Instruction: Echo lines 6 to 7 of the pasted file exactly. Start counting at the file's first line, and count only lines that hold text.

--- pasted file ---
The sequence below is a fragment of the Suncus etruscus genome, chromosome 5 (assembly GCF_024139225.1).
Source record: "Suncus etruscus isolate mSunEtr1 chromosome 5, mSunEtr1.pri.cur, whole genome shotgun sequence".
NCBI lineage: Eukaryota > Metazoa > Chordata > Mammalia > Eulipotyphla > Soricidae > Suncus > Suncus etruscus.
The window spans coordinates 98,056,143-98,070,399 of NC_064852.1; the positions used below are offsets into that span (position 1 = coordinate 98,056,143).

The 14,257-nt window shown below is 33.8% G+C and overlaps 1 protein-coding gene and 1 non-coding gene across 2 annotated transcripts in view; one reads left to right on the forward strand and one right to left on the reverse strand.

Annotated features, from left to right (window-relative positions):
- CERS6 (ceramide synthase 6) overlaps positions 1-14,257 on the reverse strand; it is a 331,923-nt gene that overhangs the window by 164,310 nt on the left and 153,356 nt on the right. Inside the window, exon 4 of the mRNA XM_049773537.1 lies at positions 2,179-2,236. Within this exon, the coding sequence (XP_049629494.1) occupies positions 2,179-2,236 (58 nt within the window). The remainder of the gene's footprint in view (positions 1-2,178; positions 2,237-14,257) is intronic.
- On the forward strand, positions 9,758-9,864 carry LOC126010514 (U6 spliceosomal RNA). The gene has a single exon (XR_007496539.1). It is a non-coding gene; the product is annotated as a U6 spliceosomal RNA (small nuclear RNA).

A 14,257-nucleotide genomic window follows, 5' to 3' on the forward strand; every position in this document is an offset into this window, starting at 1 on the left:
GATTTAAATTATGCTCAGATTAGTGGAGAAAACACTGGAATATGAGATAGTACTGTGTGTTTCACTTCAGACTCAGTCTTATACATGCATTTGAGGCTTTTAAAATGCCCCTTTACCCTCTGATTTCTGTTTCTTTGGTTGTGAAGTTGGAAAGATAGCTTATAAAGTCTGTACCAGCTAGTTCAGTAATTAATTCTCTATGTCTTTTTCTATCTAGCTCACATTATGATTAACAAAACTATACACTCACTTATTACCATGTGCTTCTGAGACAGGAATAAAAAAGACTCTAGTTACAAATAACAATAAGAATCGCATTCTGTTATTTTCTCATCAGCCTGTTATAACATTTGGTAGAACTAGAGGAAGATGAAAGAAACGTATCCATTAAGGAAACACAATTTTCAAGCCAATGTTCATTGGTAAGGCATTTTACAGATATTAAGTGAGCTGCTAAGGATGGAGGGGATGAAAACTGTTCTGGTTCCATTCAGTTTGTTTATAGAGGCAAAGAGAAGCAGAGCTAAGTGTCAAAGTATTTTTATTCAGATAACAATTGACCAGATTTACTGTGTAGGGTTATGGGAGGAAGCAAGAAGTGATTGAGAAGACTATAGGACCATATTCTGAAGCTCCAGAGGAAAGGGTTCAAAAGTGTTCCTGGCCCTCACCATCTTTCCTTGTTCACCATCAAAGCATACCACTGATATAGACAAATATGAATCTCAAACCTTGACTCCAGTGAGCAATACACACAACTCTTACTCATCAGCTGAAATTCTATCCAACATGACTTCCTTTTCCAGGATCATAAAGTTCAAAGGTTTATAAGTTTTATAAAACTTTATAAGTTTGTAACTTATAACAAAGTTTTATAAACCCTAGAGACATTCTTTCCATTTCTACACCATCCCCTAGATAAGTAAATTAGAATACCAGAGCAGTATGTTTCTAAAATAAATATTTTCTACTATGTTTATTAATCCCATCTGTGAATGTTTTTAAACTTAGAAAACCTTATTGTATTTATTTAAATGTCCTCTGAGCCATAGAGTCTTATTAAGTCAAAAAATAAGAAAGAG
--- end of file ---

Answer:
Annotated features, from left to right (window-relative positions):
- CERS6 (ceramide synthase 6) overlaps positions 1-14,257 on the reverse strand; it is a 331,923-nt gene that overhangs the window by 164,310 nt on the left and 153,356 nt on the right. Inside the window, exon 4 of the mRNA XM_049773537.1 lies at positions 2,179-2,236. Within this exon, the coding sequence (XP_049629494.1) occupies positions 2,179-2,236 (58 nt within the window). The remainder of the gene's footprint in view (positions 1-2,178; positions 2,237-14,257) is intronic.